It would have been fun if he could see through the windows inside. However, the tainted glass didn’t allow him to glimpse what was happening on those floors. The man shrugged. At least he could imagine what would happen that night when he would ask the question. Jose had a good imagination, and he knew Alicia would be so happy that she would cry. While the man pictured her crying and kissing him, a wide grin perched on his lips.
When the sharp pain struck his heart, Jose cried out, but no one could hear his shout over the noise of the traffic below. For a second, with disbelief, the young man wondered if he suffered a heart attack. However, the thought seemed way too farfetched.
Then, the man fell backward, and, with a last conscious thought, he tried to catch the safety bar to hold on, but he missed. The feeling of flying over the handrail overwhelmed the man’s brain, which still fired messages down the synapses, even though a bungled bullet had already stopped his heart.
Lifeless, the man dangled in his harness at the mercy of the mild wind. The sky turned darker, and the wind started picking up, but Jose was way beyond the material plane.
The smell of stale coffee hung in the air, tickling his nostrils, and Mark cocked his nose with disgust. Someone should have emptied the coffee pot and made a new one.
Mark looked around the office with a critical eye, and his heart sank to his boots at the sorry sight. Yep, he needed to do something about that room, and soon. Leah MacKay, the lieutenant, was supposed to be back at work in about a week, and she would chew him a new hide for letting her office grow so sickening.
The truth was that Mark proved contemptible housekeeping skills. He never saw what lay around if he didn’t feel someone’s breath behind his neck. Only then did the man’s eyes start noticing what was amiss.
Leah had left Mark in charge of her office and the detectives’ squad while she went on her honeymoon for a couple of weeks. She didn’t leave too many instructions with him. Still, it was implied that Mark shouldn’t ruin her office while she was away. Unfortunately, that was what the man had done.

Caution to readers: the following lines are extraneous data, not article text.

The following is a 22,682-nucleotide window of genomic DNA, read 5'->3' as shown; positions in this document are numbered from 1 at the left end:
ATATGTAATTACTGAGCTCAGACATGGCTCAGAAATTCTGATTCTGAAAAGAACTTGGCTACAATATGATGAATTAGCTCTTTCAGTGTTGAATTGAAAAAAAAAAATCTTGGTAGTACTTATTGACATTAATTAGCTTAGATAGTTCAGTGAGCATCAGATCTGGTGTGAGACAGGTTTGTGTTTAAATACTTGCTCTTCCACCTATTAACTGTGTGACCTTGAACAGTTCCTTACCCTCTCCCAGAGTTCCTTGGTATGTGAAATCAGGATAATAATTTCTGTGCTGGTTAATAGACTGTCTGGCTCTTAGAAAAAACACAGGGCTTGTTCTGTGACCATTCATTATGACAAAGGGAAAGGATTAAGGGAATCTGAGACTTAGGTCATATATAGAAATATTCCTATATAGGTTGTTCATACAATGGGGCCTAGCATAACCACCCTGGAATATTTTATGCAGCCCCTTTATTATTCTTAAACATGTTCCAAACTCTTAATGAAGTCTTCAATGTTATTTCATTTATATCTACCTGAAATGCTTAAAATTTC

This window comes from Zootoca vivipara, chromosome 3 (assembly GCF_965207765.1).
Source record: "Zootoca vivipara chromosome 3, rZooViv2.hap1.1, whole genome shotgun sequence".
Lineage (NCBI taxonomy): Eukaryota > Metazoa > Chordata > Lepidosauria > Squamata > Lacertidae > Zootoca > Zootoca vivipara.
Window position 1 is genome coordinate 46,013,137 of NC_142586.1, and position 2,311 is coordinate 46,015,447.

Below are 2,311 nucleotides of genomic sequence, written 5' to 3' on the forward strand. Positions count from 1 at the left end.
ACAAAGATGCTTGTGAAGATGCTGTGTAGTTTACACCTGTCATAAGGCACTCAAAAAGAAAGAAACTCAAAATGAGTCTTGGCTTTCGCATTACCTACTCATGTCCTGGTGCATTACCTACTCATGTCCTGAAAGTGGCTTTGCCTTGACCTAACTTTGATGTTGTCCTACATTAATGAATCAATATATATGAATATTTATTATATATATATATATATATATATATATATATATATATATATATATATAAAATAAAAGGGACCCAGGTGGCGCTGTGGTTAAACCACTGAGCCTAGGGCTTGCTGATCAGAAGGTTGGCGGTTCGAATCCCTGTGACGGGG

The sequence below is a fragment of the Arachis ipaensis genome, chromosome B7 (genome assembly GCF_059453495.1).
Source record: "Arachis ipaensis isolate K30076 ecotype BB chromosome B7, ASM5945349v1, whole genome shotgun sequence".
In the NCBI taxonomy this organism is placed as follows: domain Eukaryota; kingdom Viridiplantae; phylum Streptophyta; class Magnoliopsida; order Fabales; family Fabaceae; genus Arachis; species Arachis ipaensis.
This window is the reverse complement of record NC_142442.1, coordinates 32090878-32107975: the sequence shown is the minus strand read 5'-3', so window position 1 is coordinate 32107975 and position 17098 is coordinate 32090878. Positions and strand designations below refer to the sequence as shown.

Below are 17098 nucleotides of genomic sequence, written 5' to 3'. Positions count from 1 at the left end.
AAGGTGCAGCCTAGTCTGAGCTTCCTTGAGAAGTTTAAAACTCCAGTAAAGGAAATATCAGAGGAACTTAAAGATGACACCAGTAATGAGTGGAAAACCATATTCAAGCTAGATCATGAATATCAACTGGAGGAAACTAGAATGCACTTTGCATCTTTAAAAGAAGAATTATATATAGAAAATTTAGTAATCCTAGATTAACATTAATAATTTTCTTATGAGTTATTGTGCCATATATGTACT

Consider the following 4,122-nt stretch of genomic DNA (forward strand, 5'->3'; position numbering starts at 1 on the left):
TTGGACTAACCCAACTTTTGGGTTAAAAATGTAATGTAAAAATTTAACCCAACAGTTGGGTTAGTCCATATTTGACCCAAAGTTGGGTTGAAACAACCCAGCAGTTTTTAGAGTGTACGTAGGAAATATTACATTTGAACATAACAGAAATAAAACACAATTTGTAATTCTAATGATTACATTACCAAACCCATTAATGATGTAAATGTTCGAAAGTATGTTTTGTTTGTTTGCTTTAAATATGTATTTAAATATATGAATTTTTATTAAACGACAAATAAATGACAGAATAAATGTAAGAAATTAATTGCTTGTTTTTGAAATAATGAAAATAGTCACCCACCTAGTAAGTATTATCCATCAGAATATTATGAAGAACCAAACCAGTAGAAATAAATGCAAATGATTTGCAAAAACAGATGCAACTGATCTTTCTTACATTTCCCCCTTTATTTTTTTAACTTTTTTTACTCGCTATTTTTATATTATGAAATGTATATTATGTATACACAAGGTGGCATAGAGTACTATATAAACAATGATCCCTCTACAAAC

‘Anyway, I still have a few days before I need to worry,’ Mark pursed his lips for a few seconds. Then, dissatisfied with the prospect of putting the office to rights, the man threw his pen on the desk and turned his eyes toward the window.
With a scowl on his face, the detective watched the patch of horizon visible through the glass and the corners of his mouth turned down. The gray sky bummed his spirits some more, although he didn’t think that would have been possible.
Mark contemplated the spot of gray for a couple of minutes and then shrugged. Blue or gray, it was the same thing for him. At least it didn’t snow or rain.
The man was sick and tired of braving the elements day in and day out. That winter had seemed longer than usual that year. Consequently, Mark had already reached the end of his rope, which was interesting. After all, the man had spent most of his life in the Province of Quebec.
Snowing out his car every morning for a week had left him despondent. Even at night, Mark dreamed of that damn shovel, and he couldn’t sleep well.
The shadows under his eyes had been getting darker and darker lately. The detective felt he had turned into a raccoon every time he watched his reflection in the mirror.
However, there was some hope. Distant hope, but spring was in the air. Or, at least, that was what the man had felt that morning on his way to work.
A few months back, his heart would have sung with joy at the briefest glimpse of the sun. Mark would have thought of finally getting out to the park or a pub to have a beer on a terrace, filling his lungs with the season’s crisp air. The beer sounded well enough, but he couldn’t gather enough enthusiasm to pass muster.
Since Jen left him, Mark had sunk into a dark depression. The man had thought that their almost three-year relationship meant something for the woman, only to discover that he had lied to himself and had a hyperactive imagination.
The woman strung Mark enough until she had found something better. Mark didn’t have a chance to compete with a seven-figure portfolio. His paycheck trotted far behind.
Sick of his introspections, Mark glanced at his watch and grimaced. It was barely eleven. Lunch wouldn’t have been a satisfactory excuse to leave the office, and the man had already taken a coffee break only thirty minutes before. Still, he felt that he couldn’t breathe, caged in the room, and needed to go out.